Foreign Body Removal, Nose
Nasal foreign bodies that require removal are relatively common among pediatric patients and may also be seen in adult patients, most often those with psychiatric disease or developmental delay. The patient may present asymptomatically after having been witnessed inserting the item. Alternatively, the patient may have unilateral nasal drainage, foul odor, sneezing, epistaxis, or pain. Patients often deny having placed the foreign body; if the diagnosis is considered, this history should not lower the practitioner’s suspicion.
Any object of appropriate size may be found to have been inserted within the nose. Common items include toy pieces; beads; rocks; paper; and food items such as peas, beans, or nuts.1 Small button batteries are of particular concern, as they may, within hours to days, cause chemical burns, ulceration, and liquefaction necrosis, leading to septal perforation.2, 3
When the patient presents immediately or soon after insertion, the physical examination is typically remarkable only for the presence of the foreign body. The object can be found in any area of the nasal cavity, though objects are most predictably below the inferior turbinate or immediately anterior to the middle turbinate.4 Occasionally, evidence of local trauma may exist with erythema, edema, bleeding, or a combination thereof. After prolonged exposure, an increase in these findings is likely to be observed, as well as the presence of nasal discharge and a foul odor.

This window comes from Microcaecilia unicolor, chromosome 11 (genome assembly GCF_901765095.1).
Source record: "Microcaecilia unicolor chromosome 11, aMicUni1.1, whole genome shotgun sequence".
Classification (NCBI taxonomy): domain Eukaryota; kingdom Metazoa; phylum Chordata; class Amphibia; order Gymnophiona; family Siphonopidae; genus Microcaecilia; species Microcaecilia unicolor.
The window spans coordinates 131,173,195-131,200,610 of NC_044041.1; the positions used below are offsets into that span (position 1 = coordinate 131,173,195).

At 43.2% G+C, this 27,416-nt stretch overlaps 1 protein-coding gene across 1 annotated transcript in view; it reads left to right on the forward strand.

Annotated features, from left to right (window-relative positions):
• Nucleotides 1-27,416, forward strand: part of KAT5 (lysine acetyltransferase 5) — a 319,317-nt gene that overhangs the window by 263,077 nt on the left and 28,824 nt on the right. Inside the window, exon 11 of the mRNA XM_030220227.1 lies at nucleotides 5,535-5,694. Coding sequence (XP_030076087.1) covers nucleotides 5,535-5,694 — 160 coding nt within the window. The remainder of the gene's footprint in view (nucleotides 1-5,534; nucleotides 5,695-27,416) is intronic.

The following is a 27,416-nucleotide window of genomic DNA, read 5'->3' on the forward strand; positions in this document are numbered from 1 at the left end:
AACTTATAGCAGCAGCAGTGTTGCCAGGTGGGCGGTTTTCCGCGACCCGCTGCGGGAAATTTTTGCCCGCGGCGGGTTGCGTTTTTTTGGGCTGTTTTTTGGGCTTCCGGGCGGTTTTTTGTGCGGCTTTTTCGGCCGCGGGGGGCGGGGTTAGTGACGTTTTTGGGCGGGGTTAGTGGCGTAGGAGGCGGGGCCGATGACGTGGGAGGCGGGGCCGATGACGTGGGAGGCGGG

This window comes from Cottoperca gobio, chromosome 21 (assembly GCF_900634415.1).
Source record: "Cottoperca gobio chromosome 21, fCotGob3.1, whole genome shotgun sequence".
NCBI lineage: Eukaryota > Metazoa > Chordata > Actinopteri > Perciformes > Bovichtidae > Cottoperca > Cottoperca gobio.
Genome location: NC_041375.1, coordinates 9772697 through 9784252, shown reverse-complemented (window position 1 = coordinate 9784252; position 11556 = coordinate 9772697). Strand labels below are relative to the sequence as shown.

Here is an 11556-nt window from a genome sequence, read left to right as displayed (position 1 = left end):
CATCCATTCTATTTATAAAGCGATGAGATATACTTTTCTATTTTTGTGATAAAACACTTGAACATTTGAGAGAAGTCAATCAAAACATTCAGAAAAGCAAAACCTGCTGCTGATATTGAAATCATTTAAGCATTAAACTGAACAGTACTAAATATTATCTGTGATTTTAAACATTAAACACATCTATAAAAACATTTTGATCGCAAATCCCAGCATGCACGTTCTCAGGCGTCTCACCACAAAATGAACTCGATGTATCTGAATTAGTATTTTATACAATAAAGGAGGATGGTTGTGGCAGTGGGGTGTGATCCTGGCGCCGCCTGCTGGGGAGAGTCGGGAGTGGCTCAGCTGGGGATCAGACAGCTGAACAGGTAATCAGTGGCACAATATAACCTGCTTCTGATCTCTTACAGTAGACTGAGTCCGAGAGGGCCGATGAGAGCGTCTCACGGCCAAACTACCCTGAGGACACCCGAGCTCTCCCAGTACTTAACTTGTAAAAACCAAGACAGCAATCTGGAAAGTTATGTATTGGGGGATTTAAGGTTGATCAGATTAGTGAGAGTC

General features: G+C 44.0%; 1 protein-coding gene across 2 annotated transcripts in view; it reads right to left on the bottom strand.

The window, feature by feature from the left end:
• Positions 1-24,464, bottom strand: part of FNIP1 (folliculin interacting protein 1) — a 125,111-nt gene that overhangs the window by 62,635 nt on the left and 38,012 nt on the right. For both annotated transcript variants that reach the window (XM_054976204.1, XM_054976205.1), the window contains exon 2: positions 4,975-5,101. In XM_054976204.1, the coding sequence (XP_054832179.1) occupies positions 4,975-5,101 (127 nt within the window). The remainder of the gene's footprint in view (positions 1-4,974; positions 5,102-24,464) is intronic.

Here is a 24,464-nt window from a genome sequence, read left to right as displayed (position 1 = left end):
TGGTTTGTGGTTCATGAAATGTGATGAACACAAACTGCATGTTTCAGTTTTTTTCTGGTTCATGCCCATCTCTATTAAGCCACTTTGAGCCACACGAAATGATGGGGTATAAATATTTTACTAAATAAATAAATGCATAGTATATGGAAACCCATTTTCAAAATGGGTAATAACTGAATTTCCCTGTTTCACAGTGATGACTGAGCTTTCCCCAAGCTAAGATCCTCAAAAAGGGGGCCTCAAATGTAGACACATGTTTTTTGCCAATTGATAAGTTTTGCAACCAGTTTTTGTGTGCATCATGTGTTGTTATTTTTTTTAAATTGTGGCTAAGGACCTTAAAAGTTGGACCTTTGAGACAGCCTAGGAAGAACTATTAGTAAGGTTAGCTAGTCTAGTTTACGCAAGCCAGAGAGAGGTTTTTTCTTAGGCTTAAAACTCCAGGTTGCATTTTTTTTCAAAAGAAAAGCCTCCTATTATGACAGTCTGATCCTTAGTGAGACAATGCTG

Numerous techniques of foreign body removal have a broad range of success rates. The method of choice depends on multiple factors, including the level of patient cooperation, the composition of the foreign material, and the expertise of the practitioner performing the procedure.
Nasal foreign body removal may be attempted by an experienced clinician if the object can likely be extracted.
If doubt exists about the reasonable probability of extraction, an otolaryngologist should be consulted. Repeated attempts at removal may result in increased trauma and potential movement of the item into a less favorable location.
Mechanical removal of a foreign body should not be attempted if the item appears to be out of range for instrumentation.
Removal should not be performed without adequate sedation in an uncooperative patient whose head cannot be securely and safely stabilized. Ideally, nonmechanical techniques such as positive air pressure should instead be attempted in these patients.